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Art Secrets - The art of Thornwolf — LiveJournal
thornwolf
thornwolf
Art Secrets
Secrets and tips about being an artist as posted by gab, that was so cool I figured I'd share it with all of you.

The Secrets:

* You are not an artist unless you draw regularly. 'Artist' is not some title. It is a term describing something that you DO. A musician is NOT a musician unless he plays. A writer is NOT a writer unless he writes. If you do not draw/paint/whatever, you are NOT an artist.
* You will NEVER EVER EVER get better unless you practice, and practice a LOT. Every single day. Being an artist is not a thing that can be so easily picked up. Just like with anything worth learning, you have to do it. Over and over and over and over again.
* Most of what you draw, even with practicing, will be utter crap. Maybe one every 30, 70, 100 sketches you do will turn out well. Maybe you'll be lucky and get it sooner. But generally, practicing helps you be more accurate to get those numbers down, and will make you get the crappy stuff out of the way faster, so you'll start producing good stuff every day.
* If you do not LOVE to draw, DO NOT DO IT. Art is a very thankless career/hobby/whatever. Unless you have a passion for it and need to draw for yourself, without any sort of praise or monetary anything from anyone, do not expect to go very far. YOU must enjoy it for YOU, or it is completely pointless.
* Art blocks are frustrating. Not having inspiration is frustrating. Those 70-or-so crap sketches you have to get out of you are frustrating. But you have to keep drawing or you won't get through it. That's the ONLY way to get over it. Take a break, yes; try something completely different, yes; but unless you keep it up, you lose your being an artist. You can't expect to get anywhere when you can only draw when you are 'in the mood'.
* I don't think I've met anyone who's ever truly satisfied with their work. They may come out with a piece that they really like and enjoy, but really? Never happy with it. This goes for the greats that people admire and everything. Everyone is trying to get to a higher level, and just because they're better than you doesn't mean that they have it easy. Quite the contrary, really; they're stuck learning the REALLY advanced stuff, trying to make it work. Being jealous of someone else's personal 'failures' is STUPID. Art isn't a race; it's getting better and comparing you to yourself, not to anyone else. Thinking otherwise is very petty. Learn from them, be inspired by them, but do not hate them, or put them down when they are honestly unhappy with their quality of work. We're all trying to improve.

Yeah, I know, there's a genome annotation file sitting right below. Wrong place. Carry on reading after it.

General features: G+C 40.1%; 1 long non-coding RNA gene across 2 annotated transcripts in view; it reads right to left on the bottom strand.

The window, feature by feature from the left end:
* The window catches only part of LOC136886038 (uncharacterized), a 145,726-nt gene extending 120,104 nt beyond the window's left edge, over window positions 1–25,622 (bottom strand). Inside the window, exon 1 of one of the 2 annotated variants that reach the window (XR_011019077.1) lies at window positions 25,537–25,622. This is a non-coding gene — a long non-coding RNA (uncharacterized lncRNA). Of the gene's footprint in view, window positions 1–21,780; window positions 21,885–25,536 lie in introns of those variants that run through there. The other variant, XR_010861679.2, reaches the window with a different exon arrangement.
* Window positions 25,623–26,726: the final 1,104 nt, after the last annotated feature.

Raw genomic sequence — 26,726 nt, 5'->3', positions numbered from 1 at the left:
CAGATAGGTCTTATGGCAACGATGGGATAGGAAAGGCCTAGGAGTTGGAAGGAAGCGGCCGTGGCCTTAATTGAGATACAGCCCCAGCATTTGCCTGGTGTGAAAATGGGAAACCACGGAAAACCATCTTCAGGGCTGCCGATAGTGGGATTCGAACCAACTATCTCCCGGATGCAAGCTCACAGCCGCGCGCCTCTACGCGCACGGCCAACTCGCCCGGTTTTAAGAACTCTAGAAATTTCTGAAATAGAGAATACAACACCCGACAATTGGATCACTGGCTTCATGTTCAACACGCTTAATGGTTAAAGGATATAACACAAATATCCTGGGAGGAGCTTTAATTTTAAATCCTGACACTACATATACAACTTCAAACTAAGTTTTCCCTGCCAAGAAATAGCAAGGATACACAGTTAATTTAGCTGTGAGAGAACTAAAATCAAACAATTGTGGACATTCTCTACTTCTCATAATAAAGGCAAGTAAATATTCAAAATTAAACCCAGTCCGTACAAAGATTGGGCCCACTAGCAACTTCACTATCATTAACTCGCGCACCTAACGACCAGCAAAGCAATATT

* Figure Drawing will help you immensely. Possibly more than anything other than practice, figure drawing improves your skills on so many different levels. Take it in school, see if a local art museum offers classes, make yourself draw other people, hire a model, do SOMETHING to get figure drawing in your routine, and often.
* Real media will help you on the computer, and the computer will help you with real media. Do not limit yourself to one or the other; being proficient in both ensures that you can do a variety of things to achieve the best possible results.
* Art is not art unless you get messy sometimes. Try painting and make a mess. Even digitally, go out of the lines and clean up later. One of my very favorite things is drawing with pens.
* Draw with pens OFTEN. Don't let yourself get caught up in trying to be a perfectionist; this hinders you in sketches! Sketch messy, FEEL what you're drawing; you can refine or redraw later. Sketching should be fun and liberating, not crushing under the oppressiveness of needing to get it perfect and without any blemish. A sketch is a sketch, and has so much more life when you let yourself mess up.
* Art is 30% drawing and 70% observation. Look around you. Draw from life. Photos are great and all, but nothing beats real reference. Go to a park and draw the people and trees. Go to a zoo and draw the animals. Spend time drawing your pet. This will help when you want to draw from memory, and like figure drawing, helps to hone your skills.
* Art classes are not stupid. You may not come out of there with works you want to show off, but they will help you experience a broad range of techniques and styles, and give you access to materials and opportunities you might not otherwise have. If nothing else, treat art classes- even the really boring ones - as a chance to get more practice in... and this can only be a good thing.